Oil_Economy - Oil and economy on the devils seesaw...

Info iconThis preview shows pages 1–3. Sign up to view the full content.

View Full Document Right Arrow Icon
Oil and economy on the devil s seesaw Published on Energy Bulletin ( http://energybulletin. net ) Oil and economy on the devil s seesaw Published Thu, 08/14/2008 - 07:00 by Energy Bulletin Oil s rocky ride to the stratosphere seems to be over. The world price, which flirted with $150/ b altitude in July, hesitated for a while, then turned around and began to tumble back to Earth like some disabled wreckage. But this is not the development everybody hoped for -- the healthy, market-induced lessening of demand for an increasingly expensive resource, substituting away from it. The mainspring behind the turnaround is a worldwide slowdown. Recovery of lost momentum would redirect prices upward again. We are witnessing the end of the beginning of the world s oil problem and not vice versa. For the first time in history, the emerging scarcity of an omnipresent resource is telegraphing to the planet s population that nonrenewable resource constraints of growth are upon us. If all goes well it should be clear by mid-century: Resource and environmental problems that threaten global economic sustenance, social progress, and peace cannot be solved without comprehensive and strictly pursued national policies in the framework of a much closer multilateral cooperation than existed at the beginning of the century. Hopefully, future generations, which will consider this integral understanding true beyond cavil, will appreciate the difficulty involved in arriving at it. At present, the process of collective self-enlightenment, recognition pressing toward consciousness, is in its early phase. Day is not about to break any time soon in the global cerebellum. The severity of the oil problem is disguised as a riddle. Let s call it the devil s seesaw. This is how it would read if it were a school test: The price of oil goes up, the economy slows down, and the price of oil declines. After a certain period the economy recovers, things appear to go back to normal but then the price of oil goes up again, setting back economic growth. Develop and implement a program that will extricate you from this miserable impasse. http://energybulletin.net/print/46223 (1 of 7) [11/4/2009 3:16:39 PM]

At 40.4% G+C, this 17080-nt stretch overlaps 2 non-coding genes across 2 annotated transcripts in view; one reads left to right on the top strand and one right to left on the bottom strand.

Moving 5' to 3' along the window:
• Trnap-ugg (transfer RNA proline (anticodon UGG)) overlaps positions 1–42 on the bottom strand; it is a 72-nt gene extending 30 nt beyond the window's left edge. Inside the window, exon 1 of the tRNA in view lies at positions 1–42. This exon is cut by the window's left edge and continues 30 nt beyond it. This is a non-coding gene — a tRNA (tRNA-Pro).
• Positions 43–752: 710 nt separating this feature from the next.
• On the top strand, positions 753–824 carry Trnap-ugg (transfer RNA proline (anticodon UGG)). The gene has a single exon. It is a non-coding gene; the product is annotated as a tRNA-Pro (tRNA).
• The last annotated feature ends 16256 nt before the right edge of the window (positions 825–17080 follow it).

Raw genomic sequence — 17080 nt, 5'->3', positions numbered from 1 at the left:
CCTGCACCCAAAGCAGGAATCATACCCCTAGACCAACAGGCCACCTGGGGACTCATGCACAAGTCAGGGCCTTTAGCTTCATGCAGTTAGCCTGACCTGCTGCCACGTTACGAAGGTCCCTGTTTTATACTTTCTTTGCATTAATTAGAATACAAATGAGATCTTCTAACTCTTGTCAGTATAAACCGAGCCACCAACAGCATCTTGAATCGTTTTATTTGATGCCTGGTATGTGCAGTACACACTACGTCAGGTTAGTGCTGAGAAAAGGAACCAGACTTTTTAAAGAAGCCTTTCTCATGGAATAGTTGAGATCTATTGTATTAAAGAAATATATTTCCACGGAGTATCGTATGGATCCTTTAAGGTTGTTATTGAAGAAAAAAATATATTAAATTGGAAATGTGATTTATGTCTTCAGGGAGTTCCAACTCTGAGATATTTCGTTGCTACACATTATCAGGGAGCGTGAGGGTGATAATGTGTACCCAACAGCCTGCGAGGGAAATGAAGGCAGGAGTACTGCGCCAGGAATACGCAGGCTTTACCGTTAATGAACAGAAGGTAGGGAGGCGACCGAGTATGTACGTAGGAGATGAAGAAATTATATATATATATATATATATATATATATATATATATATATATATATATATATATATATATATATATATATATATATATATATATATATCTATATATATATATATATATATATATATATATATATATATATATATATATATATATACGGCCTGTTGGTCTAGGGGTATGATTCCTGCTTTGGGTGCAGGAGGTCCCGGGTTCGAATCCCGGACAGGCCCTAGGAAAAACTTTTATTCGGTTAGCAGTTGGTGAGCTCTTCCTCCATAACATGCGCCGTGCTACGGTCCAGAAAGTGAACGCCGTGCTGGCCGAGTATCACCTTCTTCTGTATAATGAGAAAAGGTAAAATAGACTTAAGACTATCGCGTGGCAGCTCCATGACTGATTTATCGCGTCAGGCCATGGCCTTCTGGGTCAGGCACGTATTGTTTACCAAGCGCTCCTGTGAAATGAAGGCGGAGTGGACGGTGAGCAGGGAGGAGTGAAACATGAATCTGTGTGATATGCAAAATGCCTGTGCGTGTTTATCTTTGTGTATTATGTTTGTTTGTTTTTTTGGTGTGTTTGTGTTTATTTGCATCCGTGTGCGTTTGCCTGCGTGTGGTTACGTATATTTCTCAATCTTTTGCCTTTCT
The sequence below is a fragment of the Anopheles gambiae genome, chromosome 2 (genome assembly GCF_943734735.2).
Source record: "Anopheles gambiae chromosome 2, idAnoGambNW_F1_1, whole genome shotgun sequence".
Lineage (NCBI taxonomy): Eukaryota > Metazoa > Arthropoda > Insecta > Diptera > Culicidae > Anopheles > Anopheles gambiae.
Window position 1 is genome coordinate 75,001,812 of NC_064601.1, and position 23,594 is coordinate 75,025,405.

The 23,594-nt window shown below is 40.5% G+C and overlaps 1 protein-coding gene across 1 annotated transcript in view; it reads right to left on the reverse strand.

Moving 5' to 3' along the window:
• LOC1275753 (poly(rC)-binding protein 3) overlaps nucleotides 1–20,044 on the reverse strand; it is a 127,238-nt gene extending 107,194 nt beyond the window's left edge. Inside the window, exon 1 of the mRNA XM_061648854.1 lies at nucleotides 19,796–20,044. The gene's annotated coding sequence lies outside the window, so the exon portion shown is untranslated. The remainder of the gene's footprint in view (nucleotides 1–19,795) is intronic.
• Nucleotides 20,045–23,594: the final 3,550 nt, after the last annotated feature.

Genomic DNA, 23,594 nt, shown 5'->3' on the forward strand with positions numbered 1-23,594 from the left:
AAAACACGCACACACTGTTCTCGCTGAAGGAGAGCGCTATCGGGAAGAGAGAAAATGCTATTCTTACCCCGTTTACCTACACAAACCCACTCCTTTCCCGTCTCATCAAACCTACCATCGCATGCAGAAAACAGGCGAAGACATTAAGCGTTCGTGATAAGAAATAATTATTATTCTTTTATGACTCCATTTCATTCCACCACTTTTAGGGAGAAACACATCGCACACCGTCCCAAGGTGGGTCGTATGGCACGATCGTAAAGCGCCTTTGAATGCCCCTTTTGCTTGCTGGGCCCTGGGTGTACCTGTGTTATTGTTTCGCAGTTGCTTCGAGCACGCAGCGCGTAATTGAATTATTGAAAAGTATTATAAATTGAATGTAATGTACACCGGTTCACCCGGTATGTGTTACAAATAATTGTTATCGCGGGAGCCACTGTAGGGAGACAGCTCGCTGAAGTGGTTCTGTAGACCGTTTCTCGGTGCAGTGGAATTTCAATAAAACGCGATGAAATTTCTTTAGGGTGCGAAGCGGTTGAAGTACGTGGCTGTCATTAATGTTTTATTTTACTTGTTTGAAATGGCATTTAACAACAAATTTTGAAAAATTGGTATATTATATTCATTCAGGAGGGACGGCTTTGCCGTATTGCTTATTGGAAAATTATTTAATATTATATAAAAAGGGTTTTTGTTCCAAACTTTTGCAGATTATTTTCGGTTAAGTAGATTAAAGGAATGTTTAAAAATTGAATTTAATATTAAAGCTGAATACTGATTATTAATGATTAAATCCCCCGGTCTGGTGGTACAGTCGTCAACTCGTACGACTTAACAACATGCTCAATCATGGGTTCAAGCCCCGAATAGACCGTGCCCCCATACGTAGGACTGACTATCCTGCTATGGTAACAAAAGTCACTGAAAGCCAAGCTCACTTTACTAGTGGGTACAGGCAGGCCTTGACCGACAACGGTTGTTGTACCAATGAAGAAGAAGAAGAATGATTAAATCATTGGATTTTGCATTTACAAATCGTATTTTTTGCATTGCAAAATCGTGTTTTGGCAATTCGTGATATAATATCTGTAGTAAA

Background image of page 1

Info iconThis preview has intentionally blurred sections. Sign up to view the full version.

View Full DocumentRight Arrow Icon
Oil and economy on the devil s seesaw The world is off to a frenzied start but it is running in circles. The parts mutually accuse one another for the helplessness of the whole. Developed countries blame OPEC for the quintupling of prices during the last five years. The 12-member Vienna-based organization is allegedly not supplying enough of the world economy s vital juice. OPEC protests its innocence by faulting speculation and the weak U.S. dollar. The so-called speculators (investors not directly related to any segment of the oil supply chain) justify their decisions to pour huge amounts of capital into oil and other commodities by pointing to the turmoil in world finances, triggered by U.S. subprime woes. But many analysts claim that the rise in the price of gasoline, which began in 2004, led to the
Background image of page 2
Image of page 3
This is the end of the preview. Sign up to access the rest of the document.

Page1 / 7

Oil_Economy - Oil and economy on the devils seesaw...

This preview shows document pages 1 - 3. Sign up to view the full document.

View Full Document Right Arrow Icon
Ask a homework question - tutors are online